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Asthma - Women
Asthma - Women in United States
United States

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Asthma - Women by State

Percentage of women ages 18-44 who reported being told by a health professional that they currently have asthma

Asthma - Women Trends

Percentage of women ages 18-44 who reported being told by a health professional that they currently have asthma

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Asthma - Women

About Asthma - Women

US Value: 11.7%

Top State(s): Texas: 9.2%

Bottom State(s): Vermont: 18.2%

Definition: Percentage of women ages 18-44 who reported being told by a health professional that they currently have asthma

Data Source and Years: CDC, Behavioral Risk Factor Surveillance System, 2019-2020

Suggested Citation: America's Health Rankings analysis of CDC, Behavioral Risk Factor Surveillance System, United Health Foundation,, accessed 2023.

Asthma is a chronic disease that affects the lungs and can cause wheezing, difficulty breathing and coughing. In 2019, an estimated 25 million adults in the United States had asthma. It causes just over 3,500 deaths each year. Risk factors for asthma include exposure to common triggers, such as tobacco smoke, air pollution, dust and mold, as well as having allergies, frequent respiratory infections or a family history of asthma.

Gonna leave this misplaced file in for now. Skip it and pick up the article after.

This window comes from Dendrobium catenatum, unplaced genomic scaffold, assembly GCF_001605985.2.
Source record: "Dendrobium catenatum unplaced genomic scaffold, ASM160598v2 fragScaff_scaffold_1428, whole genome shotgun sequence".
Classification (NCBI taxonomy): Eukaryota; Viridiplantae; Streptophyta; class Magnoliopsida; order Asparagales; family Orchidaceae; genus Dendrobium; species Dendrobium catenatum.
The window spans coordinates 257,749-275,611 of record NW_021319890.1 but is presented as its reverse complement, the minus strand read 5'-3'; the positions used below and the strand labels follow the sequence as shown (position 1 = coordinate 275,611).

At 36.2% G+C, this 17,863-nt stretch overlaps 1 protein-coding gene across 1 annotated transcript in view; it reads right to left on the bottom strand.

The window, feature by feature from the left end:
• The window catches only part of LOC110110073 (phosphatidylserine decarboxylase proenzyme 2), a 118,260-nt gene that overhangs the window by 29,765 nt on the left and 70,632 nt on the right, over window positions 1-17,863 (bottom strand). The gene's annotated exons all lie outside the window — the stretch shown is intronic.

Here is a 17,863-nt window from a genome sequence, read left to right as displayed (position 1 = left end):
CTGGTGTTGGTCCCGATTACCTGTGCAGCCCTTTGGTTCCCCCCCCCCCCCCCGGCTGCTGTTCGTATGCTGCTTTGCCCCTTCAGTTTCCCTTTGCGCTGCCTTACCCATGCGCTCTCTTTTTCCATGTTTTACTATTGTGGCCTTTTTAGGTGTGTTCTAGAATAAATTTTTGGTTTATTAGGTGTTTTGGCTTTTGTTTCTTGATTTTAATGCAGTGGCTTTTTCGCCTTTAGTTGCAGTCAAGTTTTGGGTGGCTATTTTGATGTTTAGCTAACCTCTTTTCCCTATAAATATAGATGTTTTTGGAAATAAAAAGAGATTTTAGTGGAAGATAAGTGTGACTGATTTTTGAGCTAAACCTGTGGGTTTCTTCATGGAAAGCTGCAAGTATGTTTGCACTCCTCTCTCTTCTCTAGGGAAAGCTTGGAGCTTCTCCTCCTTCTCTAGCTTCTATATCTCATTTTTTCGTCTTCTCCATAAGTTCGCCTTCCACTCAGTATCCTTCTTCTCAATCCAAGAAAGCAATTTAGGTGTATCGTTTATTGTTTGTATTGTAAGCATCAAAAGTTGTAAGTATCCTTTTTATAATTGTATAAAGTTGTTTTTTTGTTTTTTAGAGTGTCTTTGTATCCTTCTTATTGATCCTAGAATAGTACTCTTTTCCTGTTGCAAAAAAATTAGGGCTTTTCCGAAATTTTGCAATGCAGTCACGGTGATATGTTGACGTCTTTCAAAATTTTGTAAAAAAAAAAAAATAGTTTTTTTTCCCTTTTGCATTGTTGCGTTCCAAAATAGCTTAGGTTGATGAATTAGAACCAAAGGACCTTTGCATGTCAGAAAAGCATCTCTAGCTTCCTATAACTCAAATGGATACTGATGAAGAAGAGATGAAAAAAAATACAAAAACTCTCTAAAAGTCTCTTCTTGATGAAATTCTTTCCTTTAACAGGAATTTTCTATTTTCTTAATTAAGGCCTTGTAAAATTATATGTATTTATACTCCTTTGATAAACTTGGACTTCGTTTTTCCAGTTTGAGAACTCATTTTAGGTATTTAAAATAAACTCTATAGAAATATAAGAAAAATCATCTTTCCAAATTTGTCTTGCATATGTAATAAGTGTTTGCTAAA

The prevalence of asthma is higher among women than men. Changing levels of hormones during the menstrual cycle may worsen asthmatic symptoms. Pregnant women with asthma have a higher risk for various pregnancy complications such as preeclampsia, gestational diabetes, placental abruption, premature birth and low birthweight.

The prevalence of asthma is higher among:

  • Women ages 18-24 compared with women ages 25-34. 
  • Multiracial and American Indian/Alaska Native women compared with Asian women, who have the lowest prevalence. 
  • Women with some post-high school education compared with those with less than a high school education, those with a high school degree or GED diploma and college graduates.
  • Women with an annual household income less than $25,000 compared with those with higher income levels; women with incomes of $75,000 or more have the lowest prevalence of asthma. 

While there is no cure for asthma, asthma can be controlled by following your doctor’s advice and avoiding asthma triggers. Having a professional perform a healthy home environment assessment can reduce exposure to allergens, improve air quality and improve asthma management. Sometimes an asthma specialist or allergist can help people with asthma better manage symptoms and prevent attacks. The American College of Allergy, Asthma & Immunology (ACAAI) has a tool to help find an allergist near you.

Healthy People 2030 has multiple objectives related to asthma, including reducing asthma-related emergency department visits, hospitalizations and deaths among children, older adults and the overall population.

Mendola, Pauline, S. Katherine Laughon, Tuija I. Männistö, Kira Leishear, Uma M. Reddy, Zhen Chen, and Jun Zhang. “Obstetric Complications among US Women with Asthma.” American Journal of Obstetrics and Gynecology 208, no. 2 (February 2013): 127.e1-127.e8.

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